Assemblyman Peter Chacon was paid $7,500 by the California Check Cashers Assn. last year, more than half of the payment coming on the same day he abandoned legislation to cap the fees that check-cashing businesses can charge their customers, state records show.
Chacon, in his annual statement of economic interests filed Wednesday, reported receiving $4,000 of the money from the check cashers’ trade group, which had opposed the bill, on April 14, the day the bill was shelved in the Assembly Finance and Insurance Committee.
The San Diego Democrat received another $3,500 from the organization three months later, according to the statement.
Chacon said Thursday that the group paid him the money as an honorarium to compensate him for touring several check-cashing stores in Los Angeles and meeting with the association’s board of directors.
“My visits were very revealing in terms of the difference between a check-cashing facility and a bank,” Chacon said. “I believe now that most of them are charging a fair fee. There are probably some that charge excessive fees.”
Tom Nix Jr., president of the Check Cashers Assn., said the group invited Chacon to take the tour because his bill could have put many of the group’s 300 members out of business.
“He knew nothing about our business,” Nix, whose company owns 19 check-cashing locations, said. “He came in and talked to managers and employees and actually observed the whole process. We did our best to educate him to the vital services we are providing at reasonable rates.”
Nix said the amount of the group’s payments to Chacon were “arbitrary.”
“We wanted to show our thanks for him spending a couple of days with us, so we provided those honorariums,” he said.
Chacon said he saw nothing wrong with being paid by a group that would be affected by his legislation. He said he got the idea for his bill by reading newspapers and had no qualms about taking money to be educated about the industry he was proposing to regulate.
“They offered an honorarium, and I accepted it,” Chacon said. “It’s not illegal. I reported it.”
Aside from the $7,500 for his two appearances with the check cashers, Chacon was paid $2,250 for seven other speeches last year, averaging $321 for each of those events.
The state’s political reform act
prohibits legislators from participating in a decision that would have a material financial effect on any individual or business that paid the legislator more than $250 in the 12 months before the decision.
That prohibition would not apply in the Chacon case if the money hereceived came after, not before, he participated in the decision affecting the check cashers.
In any case, the Fair Political Practices Commission, which enforces the act, has ruled that payments from trade associations are exempt unless the decision in question actually affects the association, not the individual businesses that are members of the trade group.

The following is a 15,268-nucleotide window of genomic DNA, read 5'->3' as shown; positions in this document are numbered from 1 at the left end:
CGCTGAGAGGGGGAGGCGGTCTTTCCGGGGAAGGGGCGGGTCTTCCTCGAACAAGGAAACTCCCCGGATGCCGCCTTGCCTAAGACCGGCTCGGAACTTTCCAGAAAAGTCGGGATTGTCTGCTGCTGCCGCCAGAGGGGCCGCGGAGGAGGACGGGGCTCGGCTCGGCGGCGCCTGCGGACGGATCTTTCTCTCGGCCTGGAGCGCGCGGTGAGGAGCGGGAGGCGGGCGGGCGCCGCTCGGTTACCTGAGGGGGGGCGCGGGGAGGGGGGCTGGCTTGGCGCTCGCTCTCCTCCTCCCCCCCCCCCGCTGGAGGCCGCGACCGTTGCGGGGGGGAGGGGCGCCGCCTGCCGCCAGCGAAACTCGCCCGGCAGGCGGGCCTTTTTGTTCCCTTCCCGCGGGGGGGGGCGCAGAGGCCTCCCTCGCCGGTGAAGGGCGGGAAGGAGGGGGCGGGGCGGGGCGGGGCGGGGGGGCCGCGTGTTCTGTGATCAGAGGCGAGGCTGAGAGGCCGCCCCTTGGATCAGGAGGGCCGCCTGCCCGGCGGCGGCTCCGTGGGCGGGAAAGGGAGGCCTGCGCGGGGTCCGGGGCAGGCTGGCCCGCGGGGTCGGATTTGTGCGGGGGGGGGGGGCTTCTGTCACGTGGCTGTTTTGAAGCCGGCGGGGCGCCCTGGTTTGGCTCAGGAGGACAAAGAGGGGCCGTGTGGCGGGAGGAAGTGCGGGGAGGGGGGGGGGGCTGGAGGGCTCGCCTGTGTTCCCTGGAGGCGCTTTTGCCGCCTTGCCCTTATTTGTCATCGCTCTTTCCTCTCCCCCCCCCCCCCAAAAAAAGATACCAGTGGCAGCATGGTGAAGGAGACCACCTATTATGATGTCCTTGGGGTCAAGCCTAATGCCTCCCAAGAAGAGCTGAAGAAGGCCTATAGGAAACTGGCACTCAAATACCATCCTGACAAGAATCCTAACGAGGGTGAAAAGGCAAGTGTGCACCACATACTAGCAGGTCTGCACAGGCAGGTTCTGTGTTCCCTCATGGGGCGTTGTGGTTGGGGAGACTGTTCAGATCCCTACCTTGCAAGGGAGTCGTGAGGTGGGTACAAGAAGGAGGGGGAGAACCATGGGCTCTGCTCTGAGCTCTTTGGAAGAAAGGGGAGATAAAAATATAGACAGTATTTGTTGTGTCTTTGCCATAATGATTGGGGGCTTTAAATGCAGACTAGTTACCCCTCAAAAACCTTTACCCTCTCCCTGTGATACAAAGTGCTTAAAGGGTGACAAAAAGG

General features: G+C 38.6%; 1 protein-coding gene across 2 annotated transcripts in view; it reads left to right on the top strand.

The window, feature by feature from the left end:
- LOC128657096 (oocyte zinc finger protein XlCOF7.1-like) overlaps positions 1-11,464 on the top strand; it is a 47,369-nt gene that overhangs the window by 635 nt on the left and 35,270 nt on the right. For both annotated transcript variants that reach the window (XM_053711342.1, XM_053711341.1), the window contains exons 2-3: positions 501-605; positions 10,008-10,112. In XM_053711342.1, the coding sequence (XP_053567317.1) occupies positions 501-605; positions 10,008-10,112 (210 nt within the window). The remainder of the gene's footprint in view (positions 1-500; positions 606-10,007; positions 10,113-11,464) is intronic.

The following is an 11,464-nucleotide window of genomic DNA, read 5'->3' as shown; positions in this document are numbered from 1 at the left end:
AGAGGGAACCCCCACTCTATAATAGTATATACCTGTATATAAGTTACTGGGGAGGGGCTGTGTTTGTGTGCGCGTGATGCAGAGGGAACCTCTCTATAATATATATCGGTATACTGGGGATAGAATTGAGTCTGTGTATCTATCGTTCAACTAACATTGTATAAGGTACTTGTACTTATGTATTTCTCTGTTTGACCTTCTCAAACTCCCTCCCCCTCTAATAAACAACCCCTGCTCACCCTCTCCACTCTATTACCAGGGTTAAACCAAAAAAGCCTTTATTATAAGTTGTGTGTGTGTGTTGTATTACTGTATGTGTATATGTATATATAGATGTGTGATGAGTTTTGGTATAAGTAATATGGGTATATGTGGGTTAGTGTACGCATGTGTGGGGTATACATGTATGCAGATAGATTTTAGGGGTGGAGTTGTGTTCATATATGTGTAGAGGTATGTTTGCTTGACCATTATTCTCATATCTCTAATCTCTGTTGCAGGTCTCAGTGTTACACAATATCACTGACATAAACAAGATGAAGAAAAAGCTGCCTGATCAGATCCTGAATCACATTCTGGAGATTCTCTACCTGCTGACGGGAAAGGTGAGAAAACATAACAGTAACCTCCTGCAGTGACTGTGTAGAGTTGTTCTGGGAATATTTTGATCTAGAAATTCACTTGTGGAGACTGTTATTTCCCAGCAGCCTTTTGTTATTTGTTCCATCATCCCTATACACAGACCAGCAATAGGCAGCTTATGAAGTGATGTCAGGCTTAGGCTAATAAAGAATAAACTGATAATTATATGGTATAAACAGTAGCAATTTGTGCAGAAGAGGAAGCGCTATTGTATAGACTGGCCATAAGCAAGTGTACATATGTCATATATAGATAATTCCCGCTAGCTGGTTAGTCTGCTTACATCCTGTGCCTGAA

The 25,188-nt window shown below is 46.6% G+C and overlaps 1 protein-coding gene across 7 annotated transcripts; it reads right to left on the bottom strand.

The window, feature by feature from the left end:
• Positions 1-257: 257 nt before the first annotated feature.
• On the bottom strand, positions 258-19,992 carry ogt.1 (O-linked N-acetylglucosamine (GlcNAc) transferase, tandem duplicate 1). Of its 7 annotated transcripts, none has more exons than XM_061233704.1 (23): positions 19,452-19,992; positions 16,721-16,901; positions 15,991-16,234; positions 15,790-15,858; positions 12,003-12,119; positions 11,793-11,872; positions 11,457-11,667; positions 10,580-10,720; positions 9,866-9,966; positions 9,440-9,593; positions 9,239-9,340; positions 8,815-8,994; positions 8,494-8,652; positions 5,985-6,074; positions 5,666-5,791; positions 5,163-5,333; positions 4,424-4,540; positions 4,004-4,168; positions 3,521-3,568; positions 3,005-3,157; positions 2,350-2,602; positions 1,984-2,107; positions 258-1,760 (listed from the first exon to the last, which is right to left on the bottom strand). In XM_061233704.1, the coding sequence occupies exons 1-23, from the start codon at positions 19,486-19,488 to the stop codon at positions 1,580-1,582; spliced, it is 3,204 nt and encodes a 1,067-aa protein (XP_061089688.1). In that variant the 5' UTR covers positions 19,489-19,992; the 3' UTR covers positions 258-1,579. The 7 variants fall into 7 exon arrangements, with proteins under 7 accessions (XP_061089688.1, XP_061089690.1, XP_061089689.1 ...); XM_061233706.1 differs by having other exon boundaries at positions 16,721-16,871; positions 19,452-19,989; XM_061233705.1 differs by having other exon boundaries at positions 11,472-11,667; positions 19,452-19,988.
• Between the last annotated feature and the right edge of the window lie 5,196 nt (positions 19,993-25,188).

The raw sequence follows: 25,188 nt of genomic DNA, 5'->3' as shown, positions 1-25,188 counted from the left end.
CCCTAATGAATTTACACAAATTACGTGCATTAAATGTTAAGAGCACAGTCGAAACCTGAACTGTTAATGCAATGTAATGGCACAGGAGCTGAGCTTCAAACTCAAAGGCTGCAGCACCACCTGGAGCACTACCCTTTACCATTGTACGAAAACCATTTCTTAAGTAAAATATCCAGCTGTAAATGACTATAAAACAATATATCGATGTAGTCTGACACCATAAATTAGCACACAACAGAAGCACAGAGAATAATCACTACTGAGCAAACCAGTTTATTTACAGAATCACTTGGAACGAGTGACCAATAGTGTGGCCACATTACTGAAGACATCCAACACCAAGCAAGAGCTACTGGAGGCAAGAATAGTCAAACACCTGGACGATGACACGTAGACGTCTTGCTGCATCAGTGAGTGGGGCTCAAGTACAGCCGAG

Proposition 73, a political finance measure approved by California voters last year, limits honorariums of the kind Chacon received to $1,000 a year from each source. The new rules took effect Jan. 1.
Chacon said the payments from the trade group did not prompt him to drop the bill. He said he abandoned the measure at the urging of Assemblyman Patrick Johnston (D-Stockton), chairman of the Finance and Insurance Committee. Johnston confirmed that he advised Chacon to drop the bill so that the issue could be studied in more depth between legislative sessions.
“Only the author was supporting it,” Johnston said. “The Department of Corporations was opposed to the bill. I felt the bill would not be successful in the form it was in, and there was not time to amend it and have sufficient hearings to consider it.”
As introduced Feb. 18, 1988, Chacon’s bill would have limited the fees to 1% on government checks, payroll checks, traveler’s checks, money orders or cashier’s checks. Fees for cashing other checks would have been limited to 1.5%. Nix, of the Check Cashing Assn., said most check cashers now charge 1.5% to 2%.
Chacon amended the bill April 11, three days before it was scheduled for a hearing in the Finance and Insurance Committee. The amendments raised the allowable fees to 1.75% and 3%, depending on the kind of check being cashed.
In its amended form, the usefulness of the bill was questioned by the committee’s staff, an analysis of the bill shows.
“The allowable fees seem excessive and probably not warranted by the risks associated with items offered by the payees,” the analysis said.
According to Betty Yearwood, the committee’s secretary, the committee voted 19 to 0 April 14 to shelve the bill and hold it for further study after the end of the legislative session. Chacon said he agree with the action and didn’t push the bill any further.
The interim hearing that was scheduled to study the issue was canceled because not enough committee members could attend, Johnston said.
Chacon said he may resurrect the bill at some point.
“There is probably a need to look into the issue further,” he said. “The issue is not dead yet.”
The fees gave Chacon a total of $9,750 in honorariums for 1988, more than was collected by any other legislator representing San Diego, according to the delegation’s financial disclosure statement. Sen. Marian Bergeson, a Republican who represents part of North County, collected $7,500.
Assemblywoman Sunny Mojonnier (R-Encinitas), who was criticized a year ago for accepting $10,000 from a prison guards group after leaving her sickbed to vote for a bill the organization supported, reported accepting no honorariums in 1988.